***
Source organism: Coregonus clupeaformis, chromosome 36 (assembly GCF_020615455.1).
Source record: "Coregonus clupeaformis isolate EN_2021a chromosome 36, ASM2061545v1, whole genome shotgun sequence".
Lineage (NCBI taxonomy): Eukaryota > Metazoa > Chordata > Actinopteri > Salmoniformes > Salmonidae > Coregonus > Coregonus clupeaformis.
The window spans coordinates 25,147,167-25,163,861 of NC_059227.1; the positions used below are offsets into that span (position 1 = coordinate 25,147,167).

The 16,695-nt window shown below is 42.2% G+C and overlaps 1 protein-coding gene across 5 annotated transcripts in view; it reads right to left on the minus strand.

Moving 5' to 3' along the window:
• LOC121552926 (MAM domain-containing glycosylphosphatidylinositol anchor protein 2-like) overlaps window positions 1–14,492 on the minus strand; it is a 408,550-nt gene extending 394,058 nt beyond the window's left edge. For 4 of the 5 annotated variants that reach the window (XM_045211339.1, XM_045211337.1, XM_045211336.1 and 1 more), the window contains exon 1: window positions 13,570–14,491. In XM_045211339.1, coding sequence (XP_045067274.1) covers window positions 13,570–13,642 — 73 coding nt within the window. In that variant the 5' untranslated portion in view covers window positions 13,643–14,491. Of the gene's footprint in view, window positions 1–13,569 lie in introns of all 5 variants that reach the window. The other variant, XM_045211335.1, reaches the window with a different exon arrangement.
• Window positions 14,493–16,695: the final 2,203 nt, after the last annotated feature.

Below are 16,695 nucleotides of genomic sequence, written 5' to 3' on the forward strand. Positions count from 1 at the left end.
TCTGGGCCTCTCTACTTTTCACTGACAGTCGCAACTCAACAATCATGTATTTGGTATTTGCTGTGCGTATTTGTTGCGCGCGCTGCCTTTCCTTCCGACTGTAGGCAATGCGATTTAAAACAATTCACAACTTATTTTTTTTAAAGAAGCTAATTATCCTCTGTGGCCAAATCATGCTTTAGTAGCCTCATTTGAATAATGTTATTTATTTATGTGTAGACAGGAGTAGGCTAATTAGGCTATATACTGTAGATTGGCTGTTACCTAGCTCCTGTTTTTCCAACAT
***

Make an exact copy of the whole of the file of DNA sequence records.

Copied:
Source organism: Coregonus clupeaformis, chromosome 36 (assembly GCF_020615455.1).
Source record: "Coregonus clupeaformis isolate EN_2021a chromosome 36, ASM2061545v1, whole genome shotgun sequence".
Lineage (NCBI taxonomy): Eukaryota > Metazoa > Chordata > Actinopteri > Salmoniformes > Salmonidae > Coregonus > Coregonus clupeaformis.
The window spans coordinates 25,147,167-25,163,861 of NC_059227.1; the positions used below are offsets into that span (position 1 = coordinate 25,147,167).

The 16,695-nt window shown below is 42.2% G+C and overlaps 1 protein-coding gene across 5 annotated transcripts in view; it reads right to left on the minus strand.

Moving 5' to 3' along the window:
• LOC121552926 (MAM domain-containing glycosylphosphatidylinositol anchor protein 2-like) overlaps window positions 1–14,492 on the minus strand; it is a 408,550-nt gene extending 394,058 nt beyond the window's left edge. For 4 of the 5 annotated variants that reach the window (XM_045211339.1, XM_045211337.1, XM_045211336.1 and 1 more), the window contains exon 1: window positions 13,570–14,491. In XM_045211339.1, coding sequence (XP_045067274.1) covers window positions 13,570–13,642 — 73 coding nt within the window. In that variant the 5' untranslated portion in view covers window positions 13,643–14,491. Of the gene's footprint in view, window positions 1–13,569 lie in introns of all 5 variants that reach the window. The other variant, XM_045211335.1, reaches the window with a different exon arrangement.
• Window positions 14,493–16,695: the final 2,203 nt, after the last annotated feature.

Below are 16,695 nucleotides of genomic sequence, written 5' to 3' on the forward strand. Positions count from 1 at the left end.
TCTGGGCCTCTCTACTTTTCACTGACAGTCGCAACTCAACAATCATGTATTTGGTATTTGCTGTGCGTATTTGTTGCGCGCGCTGCCTTTCCTTCCGACTGTAGGCAATGCGATTTAAAACAATTCACAACTTATTTTTTTTAAAGAAGCTAATTATCCTCTGTGGCCAAATCATGCTTTAGTAGCCTCATTTGAATAATGTTATTTATTTATGTGTAGACAGGAGTAGGCTAATTAGGCTATATACTGTAGATTGGCTGTTACCTAGCTCCTGTTTTTCCAACAT